Sounds great, right? Just put good data in and get good prices back.
But that’s not how it works.
Yes, I have to take a mulligan here. Our screen printing pricing spreadsheet? It’s fine. It can definitely get you started. But it’s not the whole story – and it’s probably the wrong thing to focus on when you start talking about your prices.
In other words: a spreadsheet isn’t how to set your prices. You need to think about your entire business.
Cost Volume Profit Analysis In Screen Printing
That became super clear when Bruce and Steven grabbed their latest guest to talk pricing. Nick Gawreluk is an MBA business student that literally wrote his thesis on print shop pricing. The kicker? It’s not exactly complicated, but it isn’t easy either.
Set a goal that makes sense, start chipping away at it, and see if you can beat it. Do simple math. Keep things strategic.
But how is that a pricing strategy? We’ll explain – the podcast is worth a listen (or ten), by the way. You can safely throw away your spreadsheet when you’re armed with this knowledge.
“This strategy can be an easy way to take control of your business and visually understand what’s going on – and then put a strategy to work toward that goal.”
Screen Printing Pricing: A Better Model
Pricing your work can be as complex or as simple as you want. But there are several things that get tangled up when people talk about pricing. Let me explain. There are actually three things that people discuss when they’re discussing pricing, and they’re often discussing all of them at the same time:
- Setting the right price. This is setting the price that the market will bear. If you can charge $65 for that Taylor Swift merch, hey, you should. This is about understanding consumer psychology, your niche, your market, and your competition.
- Creating a pricing strategy. This is not the same as setting a price. A pricing strategy does not say what your prices should be, it determines how you’re setting your prices. For example, your prices for t-shirts may require a different strategy than pricing for high-end leather embroidery.
- Pricing for profitability. Here’s the final piece of the puzzle: knowing how much profit you’ll make from the prices you’re charging. This is where traditional accounting often breaks down, since it’s a lagging indicator: you don’t know if you were profitable this month until next month!
If we’re talking about setting the right price, we should discuss the specific customer niche that you serve.
If we’re talking about creating a pricing strategy, we should discuss the nature of your business and its fixed costs.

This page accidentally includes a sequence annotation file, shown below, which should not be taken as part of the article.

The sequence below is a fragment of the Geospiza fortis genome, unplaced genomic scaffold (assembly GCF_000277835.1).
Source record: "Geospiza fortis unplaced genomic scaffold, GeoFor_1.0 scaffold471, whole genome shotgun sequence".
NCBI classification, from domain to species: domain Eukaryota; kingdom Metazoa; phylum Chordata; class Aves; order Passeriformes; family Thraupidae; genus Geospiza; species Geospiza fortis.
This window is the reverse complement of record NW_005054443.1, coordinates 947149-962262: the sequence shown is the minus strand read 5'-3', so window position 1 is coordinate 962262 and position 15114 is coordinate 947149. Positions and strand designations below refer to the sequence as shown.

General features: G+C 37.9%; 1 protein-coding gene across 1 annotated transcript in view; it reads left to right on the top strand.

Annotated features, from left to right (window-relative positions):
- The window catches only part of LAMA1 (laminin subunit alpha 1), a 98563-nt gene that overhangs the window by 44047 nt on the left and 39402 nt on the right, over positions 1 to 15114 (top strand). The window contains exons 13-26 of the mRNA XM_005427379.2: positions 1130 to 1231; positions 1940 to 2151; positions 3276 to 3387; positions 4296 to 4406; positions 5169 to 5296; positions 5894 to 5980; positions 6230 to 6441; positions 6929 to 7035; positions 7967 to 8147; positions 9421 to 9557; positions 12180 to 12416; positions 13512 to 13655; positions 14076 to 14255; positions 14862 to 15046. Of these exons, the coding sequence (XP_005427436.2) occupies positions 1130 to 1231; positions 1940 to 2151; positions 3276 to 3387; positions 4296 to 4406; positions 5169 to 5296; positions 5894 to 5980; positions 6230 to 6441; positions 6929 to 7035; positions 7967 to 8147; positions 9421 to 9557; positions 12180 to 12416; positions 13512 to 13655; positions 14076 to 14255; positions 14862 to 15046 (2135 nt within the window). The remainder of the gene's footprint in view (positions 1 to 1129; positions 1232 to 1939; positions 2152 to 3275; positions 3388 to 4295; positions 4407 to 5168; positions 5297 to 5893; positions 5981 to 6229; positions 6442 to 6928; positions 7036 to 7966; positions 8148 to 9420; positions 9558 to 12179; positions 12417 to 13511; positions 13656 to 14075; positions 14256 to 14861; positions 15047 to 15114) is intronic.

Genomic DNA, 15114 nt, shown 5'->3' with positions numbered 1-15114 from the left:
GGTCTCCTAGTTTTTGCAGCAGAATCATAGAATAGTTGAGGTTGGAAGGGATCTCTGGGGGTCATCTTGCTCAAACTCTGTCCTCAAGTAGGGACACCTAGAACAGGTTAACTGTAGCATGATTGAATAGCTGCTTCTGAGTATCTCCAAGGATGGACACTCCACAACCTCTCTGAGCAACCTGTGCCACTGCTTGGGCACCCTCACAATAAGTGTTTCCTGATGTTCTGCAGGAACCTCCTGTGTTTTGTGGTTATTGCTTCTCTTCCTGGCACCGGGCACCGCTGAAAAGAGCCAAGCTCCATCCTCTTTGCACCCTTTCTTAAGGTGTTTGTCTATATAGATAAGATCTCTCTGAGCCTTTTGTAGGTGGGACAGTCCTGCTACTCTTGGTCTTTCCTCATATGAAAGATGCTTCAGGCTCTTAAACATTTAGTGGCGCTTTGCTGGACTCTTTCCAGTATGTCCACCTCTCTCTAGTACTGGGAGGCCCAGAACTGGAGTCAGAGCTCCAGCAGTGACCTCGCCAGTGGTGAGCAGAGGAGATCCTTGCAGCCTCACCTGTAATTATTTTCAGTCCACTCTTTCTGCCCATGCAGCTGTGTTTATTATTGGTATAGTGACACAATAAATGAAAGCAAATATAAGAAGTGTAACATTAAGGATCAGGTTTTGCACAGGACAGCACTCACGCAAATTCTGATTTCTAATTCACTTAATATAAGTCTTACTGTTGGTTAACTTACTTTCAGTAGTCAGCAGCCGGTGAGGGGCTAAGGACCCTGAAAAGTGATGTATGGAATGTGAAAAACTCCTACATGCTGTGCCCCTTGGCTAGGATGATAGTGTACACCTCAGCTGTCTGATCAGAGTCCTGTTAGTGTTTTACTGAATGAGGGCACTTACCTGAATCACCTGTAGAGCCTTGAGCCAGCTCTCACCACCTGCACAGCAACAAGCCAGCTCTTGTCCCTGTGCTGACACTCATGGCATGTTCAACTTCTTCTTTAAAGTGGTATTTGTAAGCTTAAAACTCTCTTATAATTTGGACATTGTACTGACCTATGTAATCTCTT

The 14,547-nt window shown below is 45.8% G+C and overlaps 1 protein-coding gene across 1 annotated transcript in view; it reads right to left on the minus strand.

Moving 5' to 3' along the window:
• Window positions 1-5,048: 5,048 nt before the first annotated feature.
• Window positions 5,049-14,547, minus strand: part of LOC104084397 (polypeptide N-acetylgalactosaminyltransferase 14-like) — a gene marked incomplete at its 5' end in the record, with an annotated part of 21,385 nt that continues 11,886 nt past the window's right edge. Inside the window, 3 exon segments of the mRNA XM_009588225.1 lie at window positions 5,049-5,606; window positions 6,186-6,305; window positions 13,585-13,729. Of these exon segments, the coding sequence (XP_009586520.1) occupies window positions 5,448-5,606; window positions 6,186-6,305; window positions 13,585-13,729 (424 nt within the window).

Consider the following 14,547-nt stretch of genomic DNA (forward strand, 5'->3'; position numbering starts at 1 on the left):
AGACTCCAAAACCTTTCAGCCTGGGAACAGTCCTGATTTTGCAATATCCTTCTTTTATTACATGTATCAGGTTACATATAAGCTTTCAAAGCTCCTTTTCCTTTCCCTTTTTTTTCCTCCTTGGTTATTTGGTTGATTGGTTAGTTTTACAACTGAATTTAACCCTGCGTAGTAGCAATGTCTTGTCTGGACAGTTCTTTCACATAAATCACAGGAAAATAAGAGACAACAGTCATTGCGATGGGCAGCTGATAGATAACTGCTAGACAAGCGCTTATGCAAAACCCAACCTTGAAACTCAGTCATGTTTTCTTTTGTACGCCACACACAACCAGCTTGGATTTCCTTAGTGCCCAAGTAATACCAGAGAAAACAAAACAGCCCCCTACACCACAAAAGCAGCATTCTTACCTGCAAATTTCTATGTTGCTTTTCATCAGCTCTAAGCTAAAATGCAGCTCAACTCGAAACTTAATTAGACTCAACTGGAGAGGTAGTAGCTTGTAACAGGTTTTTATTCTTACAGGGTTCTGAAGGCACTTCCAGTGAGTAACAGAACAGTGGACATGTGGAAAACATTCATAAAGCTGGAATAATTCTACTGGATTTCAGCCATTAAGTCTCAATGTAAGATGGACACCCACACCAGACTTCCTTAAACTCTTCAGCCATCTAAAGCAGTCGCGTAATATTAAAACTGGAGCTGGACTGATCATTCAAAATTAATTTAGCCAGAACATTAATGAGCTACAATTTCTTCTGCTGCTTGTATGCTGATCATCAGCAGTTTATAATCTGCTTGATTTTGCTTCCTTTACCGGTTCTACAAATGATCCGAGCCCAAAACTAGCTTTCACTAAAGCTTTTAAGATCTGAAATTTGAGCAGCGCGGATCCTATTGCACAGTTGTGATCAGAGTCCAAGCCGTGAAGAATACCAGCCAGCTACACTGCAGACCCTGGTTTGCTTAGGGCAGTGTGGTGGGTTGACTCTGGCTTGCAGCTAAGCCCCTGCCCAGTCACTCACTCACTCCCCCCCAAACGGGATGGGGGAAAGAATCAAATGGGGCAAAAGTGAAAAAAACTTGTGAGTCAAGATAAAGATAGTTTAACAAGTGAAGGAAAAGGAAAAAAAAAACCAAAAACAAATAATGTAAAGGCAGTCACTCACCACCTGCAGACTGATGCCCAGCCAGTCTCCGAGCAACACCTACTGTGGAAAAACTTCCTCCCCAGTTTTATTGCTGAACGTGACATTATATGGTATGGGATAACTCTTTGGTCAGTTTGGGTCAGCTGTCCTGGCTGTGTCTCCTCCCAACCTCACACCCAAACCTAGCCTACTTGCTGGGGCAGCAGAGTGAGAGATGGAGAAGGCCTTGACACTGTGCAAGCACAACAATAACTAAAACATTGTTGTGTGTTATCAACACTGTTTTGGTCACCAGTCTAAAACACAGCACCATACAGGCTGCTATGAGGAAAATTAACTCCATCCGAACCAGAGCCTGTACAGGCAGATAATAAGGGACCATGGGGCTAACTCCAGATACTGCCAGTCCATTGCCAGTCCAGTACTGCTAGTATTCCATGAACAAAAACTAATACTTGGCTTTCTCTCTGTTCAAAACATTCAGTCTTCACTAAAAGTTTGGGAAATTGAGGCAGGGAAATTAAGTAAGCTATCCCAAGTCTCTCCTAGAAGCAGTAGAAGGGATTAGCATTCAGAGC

If we’re talking about pricing for profitability, then we need to dive into your finances and understand how jobs are moving through your business.
This newsletter will discuss creating a pricing strategy for your business and pricing for profitability – and it’s powerful.
What are fixed costs in a print shop?
The first step: take all of your fixed costs and put them into one “bucket.”
Fixed costs are things you have to pay for and know you have to pay for. It’s everything you really need to run your business.
These costs stay the same because you always need to spend on these items to keep doing business. This includes a lot of things like:
- Leases and mortgages
- Salaries and payroll
- Various printing materials: ink, emulsion, etc.*
- A minimum profit you want to make
*Remember: though the amount of ink and other consumables may change month over month, it isn’t a variable cost. It’s fixed. You have to pay for these items to continue doing business.
What are variable costs in a print shop?
Variable costs are things that vary depending on what you’re doing. The simplest way to define variable costs in a screen printing setting is to make the item you’re printing on the sole source of variable costs.
This is what Steven Farag at Campus Ink does: if they’re selling t-shirts, then the t-shirts are the only variable cost.
Yes, this simplifies things, and some people want to capture every single aspect of screen printing that “fluctuates”.
But those aren’t really variable costs. They are a fixed cost because you have to spend that money this month, next month, and every month after that – even if those costs change slightly month-over-month.
Using Fixed Costs To Set Goals In Print Shops
Let’s say your shop has monthly fixed costs (everything you need to run your shop from labor to rent to supplies) of about $50,000.
You add some profit, some owner’s compensation, and a little bit of wiggle room and say that your fixed costs are really $70,000 per month.
That means $70,000 is your “mountain to climb” every month. You have to make $70,000 in sales to meet your fixed costs.
Since there are roughly 20 working days in each month, you have to make $3,500 in sales each day to cover those fixed costs.
Once you hit working day 15 and you’ve made $70,000 in sales, every single sale past that point goes straight to the bottom line.